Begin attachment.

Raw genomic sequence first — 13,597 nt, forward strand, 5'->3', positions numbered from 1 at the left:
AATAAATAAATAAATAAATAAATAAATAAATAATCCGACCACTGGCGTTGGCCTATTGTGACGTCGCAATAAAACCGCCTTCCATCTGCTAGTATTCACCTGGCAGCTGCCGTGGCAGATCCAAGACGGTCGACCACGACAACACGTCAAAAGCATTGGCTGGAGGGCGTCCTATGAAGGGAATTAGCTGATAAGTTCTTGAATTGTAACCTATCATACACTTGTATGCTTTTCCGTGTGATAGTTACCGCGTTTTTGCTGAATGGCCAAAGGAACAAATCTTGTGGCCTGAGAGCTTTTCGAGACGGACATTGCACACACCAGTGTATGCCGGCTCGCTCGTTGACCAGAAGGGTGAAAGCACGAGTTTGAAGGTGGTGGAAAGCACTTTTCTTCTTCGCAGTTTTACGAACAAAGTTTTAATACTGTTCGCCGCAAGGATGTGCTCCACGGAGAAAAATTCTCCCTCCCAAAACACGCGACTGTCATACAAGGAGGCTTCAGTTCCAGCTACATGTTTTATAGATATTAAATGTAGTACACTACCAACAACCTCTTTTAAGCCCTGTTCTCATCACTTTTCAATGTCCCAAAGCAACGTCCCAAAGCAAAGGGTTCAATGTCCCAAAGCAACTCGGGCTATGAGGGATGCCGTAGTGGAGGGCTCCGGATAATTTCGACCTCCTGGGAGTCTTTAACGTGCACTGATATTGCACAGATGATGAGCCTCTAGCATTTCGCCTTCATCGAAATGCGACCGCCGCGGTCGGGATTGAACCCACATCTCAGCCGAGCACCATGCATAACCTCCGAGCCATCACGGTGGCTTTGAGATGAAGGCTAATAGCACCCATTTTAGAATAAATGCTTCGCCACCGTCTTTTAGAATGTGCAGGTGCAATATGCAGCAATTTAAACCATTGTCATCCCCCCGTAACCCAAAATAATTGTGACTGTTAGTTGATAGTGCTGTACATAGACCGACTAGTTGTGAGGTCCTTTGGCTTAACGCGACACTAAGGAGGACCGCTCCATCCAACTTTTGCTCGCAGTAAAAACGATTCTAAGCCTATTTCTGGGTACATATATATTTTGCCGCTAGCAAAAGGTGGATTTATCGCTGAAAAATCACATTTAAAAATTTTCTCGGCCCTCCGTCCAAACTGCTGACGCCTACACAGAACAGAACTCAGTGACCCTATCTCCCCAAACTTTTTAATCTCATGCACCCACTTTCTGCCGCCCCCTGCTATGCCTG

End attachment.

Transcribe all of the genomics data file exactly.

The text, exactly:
Raw genomic sequence first — 13,597 nt, forward strand, 5'->3', positions numbered from 1 at the left:
AATAAATAAATAAATAAATAAATAAATAAATAATCCGACCACTGGCGTTGGCCTATTGTGACGTCGCAATAAAACCGCCTTCCATCTGCTAGTATTCACCTGGCAGCTGCCGTGGCAGATCCAAGACGGTCGACCACGACAACACGTCAAAAGCATTGGCTGGAGGGCGTCCTATGAAGGGAATTAGCTGATAAGTTCTTGAATTGTAACCTATCATACACTTGTATGCTTTTCCGTGTGATAGTTACCGCGTTTTTGCTGAATGGCCAAAGGAACAAATCTTGTGGCCTGAGAGCTTTTCGAGACGGACATTGCACACACCAGTGTATGCCGGCTCGCTCGTTGACCAGAAGGGTGAAAGCACGAGTTTGAAGGTGGTGGAAAGCACTTTTCTTCTTCGCAGTTTTACGAACAAAGTTTTAATACTGTTCGCCGCAAGGATGTGCTCCACGGAGAAAAATTCTCCCTCCCAAAACACGCGACTGTCATACAAGGAGGCTTCAGTTCCAGCTACATGTTTTATAGATATTAAATGTAGTACACTACCAACAACCTCTTTTAAGCCCTGTTCTCATCACTTTTCAATGTCCCAAAGCAACGTCCCAAAGCAAAGGGTTCAATGTCCCAAAGCAACTCGGGCTATGAGGGATGCCGTAGTGGAGGGCTCCGGATAATTTCGACCTCCTGGGAGTCTTTAACGTGCACTGATATTGCACAGATGATGAGCCTCTAGCATTTCGCCTTCATCGAAATGCGACCGCCGCGGTCGGGATTGAACCCACATCTCAGCCGAGCACCATGCATAACCTCCGAGCCATCACGGTGGCTTTGAGATGAAGGCTAATAGCACCCATTTTAGAATAAATGCTTCGCCACCGTCTTTTAGAATGTGCAGGTGCAATATGCAGCAATTTAAACCATTGTCATCCCCCCGTAACCCAAAATAATTGTGACTGTTAGTTGATAGTGCTGTACATAGACCGACTAGTTGTGAGGTCCTTTGGCTTAACGCGACACTAAGGAGGACCGCTCCATCCAACTTTTGCTCGCAGTAAAAACGATTCTAAGCCTATTTCTGGGTACATATATATTTTGCCGCTAGCAAAAGGTGGATTTATCGCTGAAAAATCACATTTAAAAATTTTCTCGGCCCTCCGTCCAAACTGCTGACGCCTACACAGAACAGAACTCAGTGACCCTATCTCCCCAAACTTTTTAATCTCATGCACCCACTTTCTGCCGCCCCCTGCTATGCCTG